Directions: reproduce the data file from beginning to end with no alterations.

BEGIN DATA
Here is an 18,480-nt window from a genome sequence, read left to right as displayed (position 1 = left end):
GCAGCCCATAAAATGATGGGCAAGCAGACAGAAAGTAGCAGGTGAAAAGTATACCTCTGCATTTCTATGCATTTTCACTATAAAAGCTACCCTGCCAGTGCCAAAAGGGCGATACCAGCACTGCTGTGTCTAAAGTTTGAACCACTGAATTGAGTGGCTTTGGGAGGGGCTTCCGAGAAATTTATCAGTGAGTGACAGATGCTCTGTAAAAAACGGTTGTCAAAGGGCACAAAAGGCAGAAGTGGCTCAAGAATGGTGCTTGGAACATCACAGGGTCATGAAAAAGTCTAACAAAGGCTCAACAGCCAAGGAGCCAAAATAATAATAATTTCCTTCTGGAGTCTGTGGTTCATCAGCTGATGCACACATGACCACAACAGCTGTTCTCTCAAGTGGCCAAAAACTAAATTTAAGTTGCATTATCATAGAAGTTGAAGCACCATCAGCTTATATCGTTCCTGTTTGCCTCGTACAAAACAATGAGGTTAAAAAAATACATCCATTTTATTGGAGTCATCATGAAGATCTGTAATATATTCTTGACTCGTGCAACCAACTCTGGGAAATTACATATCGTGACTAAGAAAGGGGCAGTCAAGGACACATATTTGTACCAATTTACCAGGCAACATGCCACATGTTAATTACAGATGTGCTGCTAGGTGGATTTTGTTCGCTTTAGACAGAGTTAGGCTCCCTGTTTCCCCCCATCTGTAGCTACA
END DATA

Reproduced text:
Here is an 18,480-nt window from a genome sequence, read left to right as displayed (position 1 = left end):
GCAGCCCATAAAATGATGGGCAAGCAGACAGAAAGTAGCAGGTGAAAAGTATACCTCTGCATTTCTATGCATTTTCACTATAAAAGCTACCCTGCCAGTGCCAAAAGGGCGATACCAGCACTGCTGTGTCTAAAGTTTGAACCACTGAATTGAGTGGCTTTGGGAGGGGCTTCCGAGAAATTTATCAGTGAGTGACAGATGCTCTGTAAAAAACGGTTGTCAAAGGGCACAAAAGGCAGAAGTGGCTCAAGAATGGTGCTTGGAACATCACAGGGTCATGAAAAAGTCTAACAAAGGCTCAACAGCCAAGGAGCCAAAATAATAATAATTTCCTTCTGGAGTCTGTGGTTCATCAGCTGATGCACACATGACCACAACAGCTGTTCTCTCAAGTGGCCAAAAACTAAATTTAAGTTGCATTATCATAGAAGTTGAAGCACCATCAGCTTATATCGTTCCTGTTTGCCTCGTACAAAACAATGAGGTTAAAAAAATACATCCATTTTATTGGAGTCATCATGAAGATCTGTAATATATTCTTGACTCGTGCAACCAACTCTGGGAAATTACATATCGTGACTAAGAAAGGGGCAGTCAAGGACACATATTTGTACCAATTTACCAGGCAACATGCCACATGTTAATTACAGATGTGCTGCTAGGTGGATTTTGTTCGCTTTAGACAGAGTTAGGCTCCCTGTTTCCCCCCATCTGTAGCTACA